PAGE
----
Everything on model trains, model railroads, model railways, locomotives, model train layouts, scenery, wiring, DCC and more. Enjoy the world's best hobby... model railroading!

Make Your Own Realistic Model Farm Structures

Curved Track Rails Not Connecting

Online Model Train Club Member Warren submitted this question for blog readers on connecting curved track:

“Derailments are my worst nightmare so am concerned with two curved HO sections of track that don’t want to connect neatly. Would like views on how to improve the join on the two curved pieces please?”

Send in your question to the Blog Moderator to have it published on this Blog. The link is below.

Also, you can read the answers, or post an answer to Warren’s curved track question by using the COMMENTS link below.

18 Responses to Curved Track Rails Not Connecting

  • Stevesays:

    Hi, it could be one of two things, first it may be two sections of diffent set track curves ie second and third. The other thing it could be the arck of the curve is not correct and you may have to relay the whole section

  • Terry Bellsays:

    1. give up and replace the two sections of track and those that connect to them.
    2. check your radius.
    3. replace the connectors. They may be bent or twisted. or not connecting properly.

  • phil johnsonsays:

    Eyeball your track. Usually, the problem is a small kink where the sections meet. I use a radius tool to hold the track in a constant curve to prevent kinks. I believe Ribbon Rail makes them, called track alignment gauges (HO) in various radii.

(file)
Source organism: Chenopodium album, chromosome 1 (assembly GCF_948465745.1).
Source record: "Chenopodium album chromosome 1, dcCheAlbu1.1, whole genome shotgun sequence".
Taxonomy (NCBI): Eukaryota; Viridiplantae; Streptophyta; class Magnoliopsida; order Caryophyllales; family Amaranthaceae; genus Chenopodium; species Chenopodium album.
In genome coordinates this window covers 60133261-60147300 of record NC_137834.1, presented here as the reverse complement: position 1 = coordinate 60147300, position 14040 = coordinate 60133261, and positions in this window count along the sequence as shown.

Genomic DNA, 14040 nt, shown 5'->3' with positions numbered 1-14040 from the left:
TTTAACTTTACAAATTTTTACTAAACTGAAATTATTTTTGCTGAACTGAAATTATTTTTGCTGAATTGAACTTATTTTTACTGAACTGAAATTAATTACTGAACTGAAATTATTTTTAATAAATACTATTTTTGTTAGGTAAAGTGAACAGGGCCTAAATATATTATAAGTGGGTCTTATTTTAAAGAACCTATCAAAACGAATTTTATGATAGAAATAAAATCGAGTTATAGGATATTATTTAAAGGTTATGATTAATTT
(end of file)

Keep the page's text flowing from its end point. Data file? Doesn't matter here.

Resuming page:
• Hugh Byrdsays:

    Fixing your problem is going to be a little expensive. My recommendation, use 3/4″ plywood as a foundation for your track, fasten each track with small wooden screws about 1/2″ long and where the tracks couple together solder a small piece of copper wire about 1/2″ long to the tracks so as not to interfere with the rolling of the truck wheels but will make a complete electrical circuit. This is what I call hard wiring. ( the track can’t shift and create many problems derailing etc.)

  • d.luxsays:

    Sounds like you may be talking about pre-formed curves rather than flex track.
    As mentioned by others, watch your curves. If you had to force any piece left or right to make it fit, you may create a “kink” and a gap at one rail to compound the problem.
    I’ve seen pieces with one rail sticking out more than the other. In this case pushing both rails together creates the “kink”. You may be able to leave a little gap or file the other rail shorter to improve the fit.
    If you have a track with the road bed molded on like easy track, the rails can be offset left or right. If it’s not too bad, you may be able to file a little from the edges to prevent wheel flanges from catching. You may have to replace one or both.

  • Bobsays:

    Get some flex track and stagger the joints. This prevents kinking..

  • Hans Nieuweboersays:

    Assuming you use flex track remove the two c curved sections and straighten them. Connect them with. railjoiners and solder these to the rails. Now if you bend the track to the desired curve there will be no kink whatsoever. In my opinion is the easiest way to avoid kinks.

  • Kevin Chingsays:

    If you are using set track you may have to replace the faulty track with a couple of new pieces Don’t try to fix any track that is not right you could be causing more problems. I never use set track I always use flex track and join and solder two lengths together before laying them in a curve.this will keep the curve even, some people use a transition curve like they do on actual track, this is getting a gentle curve off the straight track then going into the curve section.